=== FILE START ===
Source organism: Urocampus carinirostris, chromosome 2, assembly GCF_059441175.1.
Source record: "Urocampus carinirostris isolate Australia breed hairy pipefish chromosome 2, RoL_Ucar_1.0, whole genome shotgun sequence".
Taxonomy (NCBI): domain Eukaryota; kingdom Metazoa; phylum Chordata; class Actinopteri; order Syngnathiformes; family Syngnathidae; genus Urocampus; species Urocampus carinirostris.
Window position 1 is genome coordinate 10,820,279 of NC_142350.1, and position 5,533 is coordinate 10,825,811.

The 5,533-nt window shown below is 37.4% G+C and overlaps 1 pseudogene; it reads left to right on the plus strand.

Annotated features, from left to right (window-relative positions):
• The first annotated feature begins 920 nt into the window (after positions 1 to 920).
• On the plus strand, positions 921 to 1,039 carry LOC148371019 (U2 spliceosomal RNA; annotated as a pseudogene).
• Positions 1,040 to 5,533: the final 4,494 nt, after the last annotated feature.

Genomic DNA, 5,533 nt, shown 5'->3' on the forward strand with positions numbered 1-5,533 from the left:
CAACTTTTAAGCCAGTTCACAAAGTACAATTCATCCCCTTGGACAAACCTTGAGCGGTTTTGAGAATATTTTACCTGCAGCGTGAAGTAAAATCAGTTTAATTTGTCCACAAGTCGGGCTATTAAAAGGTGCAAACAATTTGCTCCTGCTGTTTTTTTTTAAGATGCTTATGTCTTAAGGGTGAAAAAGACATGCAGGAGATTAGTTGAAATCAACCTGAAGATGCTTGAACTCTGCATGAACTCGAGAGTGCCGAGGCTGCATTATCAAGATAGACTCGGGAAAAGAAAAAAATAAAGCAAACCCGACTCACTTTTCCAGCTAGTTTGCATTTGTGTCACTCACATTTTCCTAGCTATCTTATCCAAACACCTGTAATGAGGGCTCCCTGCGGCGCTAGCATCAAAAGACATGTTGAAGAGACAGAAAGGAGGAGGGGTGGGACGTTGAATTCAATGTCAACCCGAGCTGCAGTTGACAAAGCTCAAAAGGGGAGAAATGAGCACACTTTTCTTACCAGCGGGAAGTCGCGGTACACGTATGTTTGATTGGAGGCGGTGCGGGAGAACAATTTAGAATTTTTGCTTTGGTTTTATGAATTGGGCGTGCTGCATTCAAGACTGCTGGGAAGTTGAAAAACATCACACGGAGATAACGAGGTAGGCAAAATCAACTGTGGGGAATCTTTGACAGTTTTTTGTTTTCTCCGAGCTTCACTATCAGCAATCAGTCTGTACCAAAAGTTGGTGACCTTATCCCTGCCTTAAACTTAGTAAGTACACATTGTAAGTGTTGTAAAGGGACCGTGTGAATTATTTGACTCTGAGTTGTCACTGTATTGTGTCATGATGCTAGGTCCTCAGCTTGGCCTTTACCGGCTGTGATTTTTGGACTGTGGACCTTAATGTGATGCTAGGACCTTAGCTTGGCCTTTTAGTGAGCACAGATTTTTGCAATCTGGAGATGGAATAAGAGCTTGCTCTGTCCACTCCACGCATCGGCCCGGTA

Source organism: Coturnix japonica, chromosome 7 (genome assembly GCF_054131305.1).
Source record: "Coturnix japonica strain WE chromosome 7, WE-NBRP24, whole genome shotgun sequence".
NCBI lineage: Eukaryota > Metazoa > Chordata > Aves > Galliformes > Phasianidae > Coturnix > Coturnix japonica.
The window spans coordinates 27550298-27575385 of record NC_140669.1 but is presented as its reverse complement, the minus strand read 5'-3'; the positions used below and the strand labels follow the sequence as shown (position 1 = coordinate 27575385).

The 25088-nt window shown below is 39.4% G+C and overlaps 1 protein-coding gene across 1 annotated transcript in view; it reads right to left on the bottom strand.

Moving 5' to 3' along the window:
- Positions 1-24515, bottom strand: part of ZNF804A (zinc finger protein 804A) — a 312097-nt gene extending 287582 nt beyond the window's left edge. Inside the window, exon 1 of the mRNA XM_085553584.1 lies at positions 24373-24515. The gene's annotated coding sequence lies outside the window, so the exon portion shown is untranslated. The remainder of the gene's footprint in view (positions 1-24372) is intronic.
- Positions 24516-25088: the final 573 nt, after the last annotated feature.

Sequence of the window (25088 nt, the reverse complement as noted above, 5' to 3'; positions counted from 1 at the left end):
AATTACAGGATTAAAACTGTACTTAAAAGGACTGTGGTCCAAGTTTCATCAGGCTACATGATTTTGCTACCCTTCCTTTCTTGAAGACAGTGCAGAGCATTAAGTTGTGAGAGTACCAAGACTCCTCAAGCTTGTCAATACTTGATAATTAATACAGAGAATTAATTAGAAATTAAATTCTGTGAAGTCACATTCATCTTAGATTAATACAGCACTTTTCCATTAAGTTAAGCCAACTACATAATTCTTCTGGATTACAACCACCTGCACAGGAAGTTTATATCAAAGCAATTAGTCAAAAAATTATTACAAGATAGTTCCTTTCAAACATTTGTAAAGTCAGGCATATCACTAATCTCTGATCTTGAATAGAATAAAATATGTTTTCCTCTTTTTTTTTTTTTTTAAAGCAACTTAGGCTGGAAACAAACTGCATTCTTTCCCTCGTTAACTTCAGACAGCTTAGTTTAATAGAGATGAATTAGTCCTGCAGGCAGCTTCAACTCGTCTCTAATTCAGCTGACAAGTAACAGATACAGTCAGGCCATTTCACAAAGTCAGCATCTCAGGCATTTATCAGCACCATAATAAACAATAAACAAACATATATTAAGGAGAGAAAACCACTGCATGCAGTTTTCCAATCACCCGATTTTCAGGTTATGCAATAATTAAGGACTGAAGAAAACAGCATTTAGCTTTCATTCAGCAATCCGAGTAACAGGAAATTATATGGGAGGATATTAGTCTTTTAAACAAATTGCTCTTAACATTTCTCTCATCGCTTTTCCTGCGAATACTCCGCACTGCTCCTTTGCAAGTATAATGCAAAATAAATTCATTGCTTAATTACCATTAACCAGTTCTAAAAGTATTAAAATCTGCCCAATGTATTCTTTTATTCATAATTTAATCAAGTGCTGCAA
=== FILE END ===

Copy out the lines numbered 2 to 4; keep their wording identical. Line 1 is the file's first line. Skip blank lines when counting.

Source record: "Urocampus carinirostris isolate Australia breed hairy pipefish chromosome 2, RoL_Ucar_1.0, whole genome shotgun sequence".
Taxonomy (NCBI): domain Eukaryota; kingdom Metazoa; phylum Chordata; class Actinopteri; order Syngnathiformes; family Syngnathidae; genus Urocampus; species Urocampus carinirostris.
Window position 1 is genome coordinate 10,820,279 of NC_142350.1, and position 5,533 is coordinate 10,825,811.